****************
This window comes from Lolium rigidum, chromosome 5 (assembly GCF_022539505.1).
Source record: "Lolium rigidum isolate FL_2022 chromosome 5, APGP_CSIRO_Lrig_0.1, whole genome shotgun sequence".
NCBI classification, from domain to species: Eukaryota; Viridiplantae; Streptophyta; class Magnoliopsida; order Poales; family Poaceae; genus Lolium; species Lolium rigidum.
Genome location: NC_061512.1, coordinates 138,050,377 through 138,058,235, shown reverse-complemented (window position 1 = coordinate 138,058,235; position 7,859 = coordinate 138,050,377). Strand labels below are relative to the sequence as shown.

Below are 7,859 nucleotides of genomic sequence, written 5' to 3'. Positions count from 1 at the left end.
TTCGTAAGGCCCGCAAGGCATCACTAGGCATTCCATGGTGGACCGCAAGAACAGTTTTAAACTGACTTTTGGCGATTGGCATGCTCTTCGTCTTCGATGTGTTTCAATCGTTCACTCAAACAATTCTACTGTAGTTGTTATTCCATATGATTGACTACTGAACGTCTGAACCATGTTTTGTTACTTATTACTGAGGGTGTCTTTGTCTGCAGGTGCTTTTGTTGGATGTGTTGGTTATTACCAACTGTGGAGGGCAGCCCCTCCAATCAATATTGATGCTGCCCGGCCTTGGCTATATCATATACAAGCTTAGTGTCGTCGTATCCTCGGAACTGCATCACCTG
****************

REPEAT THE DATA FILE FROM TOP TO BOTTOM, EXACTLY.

This window comes from Lolium rigidum, chromosome 5 (assembly GCF_022539505.1).
Source record: "Lolium rigidum isolate FL_2022 chromosome 5, APGP_CSIRO_Lrig_0.1, whole genome shotgun sequence".
NCBI classification, from domain to species: Eukaryota; Viridiplantae; Streptophyta; class Magnoliopsida; order Poales; family Poaceae; genus Lolium; species Lolium rigidum.
Genome location: NC_061512.1, coordinates 138,050,377 through 138,058,235, shown reverse-complemented (window position 1 = coordinate 138,058,235; position 7,859 = coordinate 138,050,377). Strand labels below are relative to the sequence as shown.

Below are 7,859 nucleotides of genomic sequence, written 5' to 3'. Positions count from 1 at the left end.
TTCGTAAGGCCCGCAAGGCATCACTAGGCATTCCATGGTGGACCGCAAGAACAGTTTTAAACTGACTTTTGGCGATTGGCATGCTCTTCGTCTTCGATGTGTTTCAATCGTTCACTCAAACAATTCTACTGTAGTTGTTATTCCATATGATTGACTACTGAACGTCTGAACCATGTTTTGTTACTTATTACTGAGGGTGTCTTTGTCTGCAGGTGCTTTTGTTGGATGTGTTGGTTATTACCAACTGTGGAGGGCAGCCCCTCCAATCAATATTGATGCTGCCCGGCCTTGGCTATATCATATACAAGCTTAGTGTCGTCGTATCCTCGGAACTGCATCACCTG